Globe and Mail
September 12, 2008
To begin with, The Mahabharata is certainly one of the world's biggest books, a text of about 75,000 verses or three million words, some 15 times the combined length of the Hebrew Bible and the New Testament, or seven times the Iliad and the Odyssey combined, and a hundred times more interesting.
It is an epic poem composed in ancient India, some time between 300 BC and 300 AD (it takes a long time to produce three million words), in Sanskrit, the language of the sacred texts of Hinduism as well as of the secular literature of the court, related to Latin and ancient Greek and functioning, rather like medieval Latin, as a kind of lingua franca among the many vernacular languages of India.
It is attributed to a sage named Vyasa, who produces not only the text but the two grandfathers of the protagonists, impregnating two queens on behalf of their dead husband. The central story is about five princes, whose grandfather is Vyasa and whose fathers are gods.
They are forced into exile for 12 years, during which they have many adventures, listen to hundreds of wonderful stories, and return to fight a cataclysmic battle in which almost everyone on both sides is killed.
As the text was retold over the centuries, both in Sanskrit and in translation into more accessible spoken languages of India, hundreds of other stories, as well as philosophical arguments, were attracted to it as to a magnet, so that it became a great compendium of myth, folklore and social theory, a kind of walking encyclopedia of Hinduism.
It grows out of the oral tradition and then grows back into the oral tradition.
It flickers back and forth between Sanskrit manuscripts and village storytellers, each adding new gemstones to the old mosaic, constantly reinterpreting it.
The loose construction of the text gives it a quasi-novelistic quality, open to new forms as well as new ideas, inviting different ideas to contest one another, to come to blows, in the pages of the texts.
The text itself boasts, with justification, "What is here is also found elsewhere, but what is not here is found nowhere else."
The conversation between the incarnate god Krishna and Prince Arjuna on the eve of the great battle has become one of the central texts of Hinduism, called the Song of God (Bhagavad Gita).
Other parts of the text, too, have been lifted out and become a part of the cultural tradition, such as the story of King Nala and his wife Damayanti, who become separated when he becomes a compulsive gambler and loses his kingdom. Eventually they are reunited.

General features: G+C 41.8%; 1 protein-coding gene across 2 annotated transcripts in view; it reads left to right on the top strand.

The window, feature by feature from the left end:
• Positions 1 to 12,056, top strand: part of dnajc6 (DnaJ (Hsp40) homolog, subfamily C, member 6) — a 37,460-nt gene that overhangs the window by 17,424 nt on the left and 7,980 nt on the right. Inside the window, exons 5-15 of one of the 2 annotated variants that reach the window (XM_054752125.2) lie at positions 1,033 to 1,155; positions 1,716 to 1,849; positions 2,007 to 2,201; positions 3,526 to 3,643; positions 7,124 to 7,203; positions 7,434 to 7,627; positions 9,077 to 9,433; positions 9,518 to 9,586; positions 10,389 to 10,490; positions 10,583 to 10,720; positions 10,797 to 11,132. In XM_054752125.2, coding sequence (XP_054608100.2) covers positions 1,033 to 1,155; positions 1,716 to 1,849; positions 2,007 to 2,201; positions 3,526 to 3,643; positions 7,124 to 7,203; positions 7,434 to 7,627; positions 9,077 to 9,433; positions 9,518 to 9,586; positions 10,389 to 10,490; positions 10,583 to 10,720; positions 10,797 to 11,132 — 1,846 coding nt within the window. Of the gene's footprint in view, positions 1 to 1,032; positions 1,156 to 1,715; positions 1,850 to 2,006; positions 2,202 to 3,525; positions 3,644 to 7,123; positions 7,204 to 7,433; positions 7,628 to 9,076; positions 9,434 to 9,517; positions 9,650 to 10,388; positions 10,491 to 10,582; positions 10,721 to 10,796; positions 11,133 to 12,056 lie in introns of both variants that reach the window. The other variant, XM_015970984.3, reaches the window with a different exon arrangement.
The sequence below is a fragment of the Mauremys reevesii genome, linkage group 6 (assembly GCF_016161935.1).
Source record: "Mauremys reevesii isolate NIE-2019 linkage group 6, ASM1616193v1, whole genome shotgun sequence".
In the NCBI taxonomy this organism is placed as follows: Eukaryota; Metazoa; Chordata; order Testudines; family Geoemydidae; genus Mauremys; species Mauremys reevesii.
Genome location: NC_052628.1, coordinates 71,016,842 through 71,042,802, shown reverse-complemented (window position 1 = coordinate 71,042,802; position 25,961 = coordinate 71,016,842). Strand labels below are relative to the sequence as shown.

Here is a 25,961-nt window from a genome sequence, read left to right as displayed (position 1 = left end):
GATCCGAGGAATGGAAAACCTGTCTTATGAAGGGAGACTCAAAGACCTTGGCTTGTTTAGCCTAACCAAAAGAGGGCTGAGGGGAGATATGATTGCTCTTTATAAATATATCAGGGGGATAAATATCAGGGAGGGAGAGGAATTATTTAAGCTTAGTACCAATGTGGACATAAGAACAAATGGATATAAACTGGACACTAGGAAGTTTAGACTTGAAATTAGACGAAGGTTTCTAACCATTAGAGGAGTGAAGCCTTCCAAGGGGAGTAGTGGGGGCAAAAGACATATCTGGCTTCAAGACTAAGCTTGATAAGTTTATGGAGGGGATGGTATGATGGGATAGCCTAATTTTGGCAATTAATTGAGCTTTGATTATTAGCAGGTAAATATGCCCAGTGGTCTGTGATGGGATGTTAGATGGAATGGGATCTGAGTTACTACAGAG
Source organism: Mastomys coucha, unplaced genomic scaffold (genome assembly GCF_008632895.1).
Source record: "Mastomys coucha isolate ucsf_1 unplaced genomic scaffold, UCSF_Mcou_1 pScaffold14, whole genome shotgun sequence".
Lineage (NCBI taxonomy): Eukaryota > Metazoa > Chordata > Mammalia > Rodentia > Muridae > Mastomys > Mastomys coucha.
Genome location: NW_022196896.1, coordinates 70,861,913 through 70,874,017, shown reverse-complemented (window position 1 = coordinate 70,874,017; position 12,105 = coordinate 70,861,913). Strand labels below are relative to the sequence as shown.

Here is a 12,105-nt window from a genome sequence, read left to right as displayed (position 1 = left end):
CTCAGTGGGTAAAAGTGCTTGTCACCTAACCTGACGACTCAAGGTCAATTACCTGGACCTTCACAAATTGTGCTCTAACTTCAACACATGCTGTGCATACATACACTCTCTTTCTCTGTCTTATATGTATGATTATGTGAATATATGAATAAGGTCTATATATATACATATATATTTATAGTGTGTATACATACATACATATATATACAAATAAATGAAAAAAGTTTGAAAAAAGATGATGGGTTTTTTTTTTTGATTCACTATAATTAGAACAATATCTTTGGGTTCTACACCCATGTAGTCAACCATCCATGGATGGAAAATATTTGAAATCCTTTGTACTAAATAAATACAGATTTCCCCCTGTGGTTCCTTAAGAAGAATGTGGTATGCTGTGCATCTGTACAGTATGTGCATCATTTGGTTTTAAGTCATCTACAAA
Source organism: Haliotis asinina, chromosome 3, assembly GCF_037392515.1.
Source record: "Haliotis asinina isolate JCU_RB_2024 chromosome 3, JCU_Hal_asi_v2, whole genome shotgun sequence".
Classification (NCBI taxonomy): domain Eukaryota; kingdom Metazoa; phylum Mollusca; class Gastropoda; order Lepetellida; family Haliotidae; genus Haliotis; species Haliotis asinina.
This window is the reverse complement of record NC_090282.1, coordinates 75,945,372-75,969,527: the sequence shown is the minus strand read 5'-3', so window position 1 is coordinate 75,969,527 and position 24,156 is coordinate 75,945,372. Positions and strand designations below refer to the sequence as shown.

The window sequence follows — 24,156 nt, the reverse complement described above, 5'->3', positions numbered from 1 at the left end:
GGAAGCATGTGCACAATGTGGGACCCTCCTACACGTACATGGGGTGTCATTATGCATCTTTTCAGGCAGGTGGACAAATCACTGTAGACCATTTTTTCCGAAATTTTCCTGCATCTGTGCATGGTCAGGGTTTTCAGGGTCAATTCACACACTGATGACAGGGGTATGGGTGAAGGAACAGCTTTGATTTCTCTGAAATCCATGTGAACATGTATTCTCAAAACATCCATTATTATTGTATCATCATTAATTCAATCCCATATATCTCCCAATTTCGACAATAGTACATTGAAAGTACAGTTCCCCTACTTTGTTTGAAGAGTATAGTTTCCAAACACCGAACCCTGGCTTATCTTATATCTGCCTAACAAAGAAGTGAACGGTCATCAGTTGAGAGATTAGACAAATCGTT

The five princes marry one woman, Draupadi, who is worshipped as a goddess in India to this day, particularly in the south.
It has been well said that no one in India ever hears The Mahabharata for the first time.
Its greatness lies also in its dark moral complexity. The real protagonist of the poem is neither any of the human heroes nor any of the many gods who take part in the story, but dharma, the moral and religious law of the Hindus.
Dharma is also a god, who fathers the eldest of the five princes and appears from time to time to test him, usually in disguise (once as a dog, an animal that Hindus regard as unclean, a stunning form for the religious law to take).
Time and again when a character finds that every available moral choice is the wrong choice, or when one of the good guys does something obviously very wrong, he will mutter, or be told, "Dharma is subtle," thin and slippery as a fine silk sari, elusive as a will o' the wisp, internally inconsistent as well as disguised, hidden, masked.
People try again and again to do the right thing, and fail and fail, until they no longer know what the right thing is. The heroes are tragically flawed, each of them undone by the shadow side of his particular virtue.
The Mahabharata deconstructs dharma, exposing the inevitable chaos of the moral life. In particular, it exposes the horror of war, even while it justifies it as part of the inevitable violence of human life. This, too, is its greatness.
Wendy Doniger is Mircea Eliade Professor of the History of Religions at the University of Chicago, and author of many books about Indian literature, including "Dreams, Illusion, and Other Realities" and a translation of the "Kamasutra."